TB: a curable disease?

Health EducationTuberculosis

Angong as she was before the treatment.by Sue Hanley

Early one morning in Thiet, Sudan, there was a knock on our door. A man stood outside, holding a tiny newborn baby. On examination, we found that the baby was full term but very small and had obviously not grown properly during pregnancy.

We were puzzled that the mother was not present. We learned from the relatives that she was sick. The following day she was brought to us on a stretcher, looking like a living skeleton. It was hard to believe that such a sick lady could have given birth to a live baby. Sadly, the baby died after a few days, so our efforts concentrated on making the mother, Angong, well again.

Angong as she was after treatment.We suspected from her symptoms that Angong was suffering from TB. She had a bad cough – often coughing blood – chest pains and fever at night. We began treatment for TB – which was cheap but had to continue for one year. As well as giving her medicine, we gave Angong good food, though she could only eat a little at a time. She gradually recovered but remained at the clinic until she was strong enough to go home. Before she left we told her that she must return regularly for her tablets until the one year treatment was completed. Angong listened carefully and returned faithfully each month for her medicine, looking better each time she came. After one year she was like a new woman – healthy, smiling and happy. Angong is a wonderful example to us all and demonstrates how important it is to complete a course of treatment for TB.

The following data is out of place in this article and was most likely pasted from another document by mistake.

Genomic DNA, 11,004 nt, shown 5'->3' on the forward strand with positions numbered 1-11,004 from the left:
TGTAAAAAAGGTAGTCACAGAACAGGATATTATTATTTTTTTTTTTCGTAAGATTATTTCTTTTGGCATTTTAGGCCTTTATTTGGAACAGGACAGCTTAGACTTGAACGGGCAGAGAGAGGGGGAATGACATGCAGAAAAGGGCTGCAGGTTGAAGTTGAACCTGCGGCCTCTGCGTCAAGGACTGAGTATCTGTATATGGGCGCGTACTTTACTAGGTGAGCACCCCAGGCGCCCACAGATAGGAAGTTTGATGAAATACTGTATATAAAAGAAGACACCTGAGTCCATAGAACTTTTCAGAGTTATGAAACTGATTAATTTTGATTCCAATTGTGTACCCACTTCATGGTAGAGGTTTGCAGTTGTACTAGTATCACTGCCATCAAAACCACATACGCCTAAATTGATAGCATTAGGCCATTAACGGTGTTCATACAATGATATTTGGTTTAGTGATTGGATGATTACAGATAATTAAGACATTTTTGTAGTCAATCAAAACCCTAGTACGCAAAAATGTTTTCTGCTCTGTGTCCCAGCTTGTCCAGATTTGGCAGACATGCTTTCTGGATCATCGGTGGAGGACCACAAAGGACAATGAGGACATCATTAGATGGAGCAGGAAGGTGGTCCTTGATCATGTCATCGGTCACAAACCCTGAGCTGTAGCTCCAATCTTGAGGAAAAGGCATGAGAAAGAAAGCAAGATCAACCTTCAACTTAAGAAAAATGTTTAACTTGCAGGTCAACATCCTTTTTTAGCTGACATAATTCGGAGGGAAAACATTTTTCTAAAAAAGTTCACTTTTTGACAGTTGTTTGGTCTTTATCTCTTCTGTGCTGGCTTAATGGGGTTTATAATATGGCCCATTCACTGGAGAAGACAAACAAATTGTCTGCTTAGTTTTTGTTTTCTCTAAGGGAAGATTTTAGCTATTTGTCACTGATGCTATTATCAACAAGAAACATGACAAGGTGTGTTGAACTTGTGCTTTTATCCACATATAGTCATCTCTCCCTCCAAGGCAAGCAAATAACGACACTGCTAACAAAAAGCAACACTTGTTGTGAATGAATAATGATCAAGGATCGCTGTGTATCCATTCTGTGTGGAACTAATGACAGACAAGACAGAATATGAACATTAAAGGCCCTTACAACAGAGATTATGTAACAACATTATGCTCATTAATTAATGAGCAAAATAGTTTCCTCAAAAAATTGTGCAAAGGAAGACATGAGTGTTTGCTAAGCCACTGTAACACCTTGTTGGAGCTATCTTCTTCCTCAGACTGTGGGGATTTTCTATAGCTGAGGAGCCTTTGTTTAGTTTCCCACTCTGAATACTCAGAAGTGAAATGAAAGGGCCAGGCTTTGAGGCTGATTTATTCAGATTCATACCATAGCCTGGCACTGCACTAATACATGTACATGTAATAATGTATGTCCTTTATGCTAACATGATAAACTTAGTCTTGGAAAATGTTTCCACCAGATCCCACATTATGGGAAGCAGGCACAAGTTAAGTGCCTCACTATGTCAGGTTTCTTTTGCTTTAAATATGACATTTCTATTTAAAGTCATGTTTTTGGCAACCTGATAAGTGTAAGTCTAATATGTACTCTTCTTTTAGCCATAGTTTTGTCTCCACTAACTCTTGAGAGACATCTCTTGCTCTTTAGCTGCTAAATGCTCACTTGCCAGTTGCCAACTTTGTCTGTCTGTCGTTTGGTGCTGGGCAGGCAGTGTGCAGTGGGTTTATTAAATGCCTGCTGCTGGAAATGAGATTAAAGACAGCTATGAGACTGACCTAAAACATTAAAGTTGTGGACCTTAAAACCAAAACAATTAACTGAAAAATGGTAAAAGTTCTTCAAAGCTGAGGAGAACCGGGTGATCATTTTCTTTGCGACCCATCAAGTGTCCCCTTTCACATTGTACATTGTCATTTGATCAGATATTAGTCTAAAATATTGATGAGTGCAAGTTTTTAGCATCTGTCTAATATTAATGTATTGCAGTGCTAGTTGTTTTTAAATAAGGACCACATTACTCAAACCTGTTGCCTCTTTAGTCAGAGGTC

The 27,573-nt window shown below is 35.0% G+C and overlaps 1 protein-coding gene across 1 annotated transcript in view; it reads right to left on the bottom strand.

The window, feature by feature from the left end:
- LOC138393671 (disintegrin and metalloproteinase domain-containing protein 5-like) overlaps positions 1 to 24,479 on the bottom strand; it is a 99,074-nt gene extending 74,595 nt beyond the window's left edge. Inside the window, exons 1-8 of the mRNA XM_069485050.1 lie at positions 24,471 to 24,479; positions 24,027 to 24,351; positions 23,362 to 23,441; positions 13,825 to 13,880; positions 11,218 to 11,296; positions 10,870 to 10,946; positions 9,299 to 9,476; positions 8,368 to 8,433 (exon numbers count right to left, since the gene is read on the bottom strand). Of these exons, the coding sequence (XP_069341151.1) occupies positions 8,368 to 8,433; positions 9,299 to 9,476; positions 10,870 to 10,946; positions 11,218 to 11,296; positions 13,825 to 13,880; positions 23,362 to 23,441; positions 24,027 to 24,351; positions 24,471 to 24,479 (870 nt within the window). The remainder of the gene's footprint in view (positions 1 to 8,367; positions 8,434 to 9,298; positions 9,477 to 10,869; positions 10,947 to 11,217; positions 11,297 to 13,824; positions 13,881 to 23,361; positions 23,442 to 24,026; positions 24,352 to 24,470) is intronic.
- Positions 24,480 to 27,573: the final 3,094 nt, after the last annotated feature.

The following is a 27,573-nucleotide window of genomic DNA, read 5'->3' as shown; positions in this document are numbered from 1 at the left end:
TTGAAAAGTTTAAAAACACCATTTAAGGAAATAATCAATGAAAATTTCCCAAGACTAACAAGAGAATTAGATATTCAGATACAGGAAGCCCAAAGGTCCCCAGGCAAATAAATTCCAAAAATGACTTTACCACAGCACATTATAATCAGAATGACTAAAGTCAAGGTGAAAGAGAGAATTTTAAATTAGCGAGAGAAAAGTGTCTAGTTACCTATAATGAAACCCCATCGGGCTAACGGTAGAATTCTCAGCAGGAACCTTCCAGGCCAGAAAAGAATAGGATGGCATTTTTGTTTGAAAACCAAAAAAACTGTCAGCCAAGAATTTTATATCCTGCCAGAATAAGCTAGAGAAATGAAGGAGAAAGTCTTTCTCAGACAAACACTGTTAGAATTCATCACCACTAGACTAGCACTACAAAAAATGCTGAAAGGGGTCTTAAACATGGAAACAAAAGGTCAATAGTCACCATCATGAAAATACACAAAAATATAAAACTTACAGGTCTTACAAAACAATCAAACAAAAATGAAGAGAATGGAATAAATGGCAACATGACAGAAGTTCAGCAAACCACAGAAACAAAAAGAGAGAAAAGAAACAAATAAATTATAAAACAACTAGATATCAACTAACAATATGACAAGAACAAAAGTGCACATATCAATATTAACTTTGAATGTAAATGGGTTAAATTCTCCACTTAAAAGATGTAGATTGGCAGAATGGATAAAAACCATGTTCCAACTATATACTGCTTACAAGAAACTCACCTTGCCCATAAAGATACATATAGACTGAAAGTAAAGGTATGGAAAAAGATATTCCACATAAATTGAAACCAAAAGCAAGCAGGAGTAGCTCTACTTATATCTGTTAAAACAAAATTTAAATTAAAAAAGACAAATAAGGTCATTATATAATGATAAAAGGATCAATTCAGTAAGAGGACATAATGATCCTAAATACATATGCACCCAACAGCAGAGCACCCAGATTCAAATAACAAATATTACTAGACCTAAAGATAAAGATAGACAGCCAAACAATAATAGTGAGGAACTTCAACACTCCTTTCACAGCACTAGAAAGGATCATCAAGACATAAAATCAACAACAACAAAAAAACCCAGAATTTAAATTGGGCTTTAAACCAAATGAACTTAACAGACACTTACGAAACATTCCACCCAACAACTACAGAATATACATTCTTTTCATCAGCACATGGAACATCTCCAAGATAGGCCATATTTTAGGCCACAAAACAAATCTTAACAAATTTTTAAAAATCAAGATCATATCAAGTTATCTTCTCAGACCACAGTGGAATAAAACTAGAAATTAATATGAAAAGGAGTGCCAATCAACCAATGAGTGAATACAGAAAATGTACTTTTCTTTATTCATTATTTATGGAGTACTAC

Unfortunately, many people suffering from TB stop their treatment as soon as they begin to feel better. Later the TB will return and they will become even more ill. It is then much harder to treat them and often death is the sad result.

TB can be cured if a full course of treatment is completed.

Sue Hanley worked as a midwife in Sudan and Kenya for many years with Tearfund.

Photos: Angong (above) as she was before the treatment and (right) afterwards.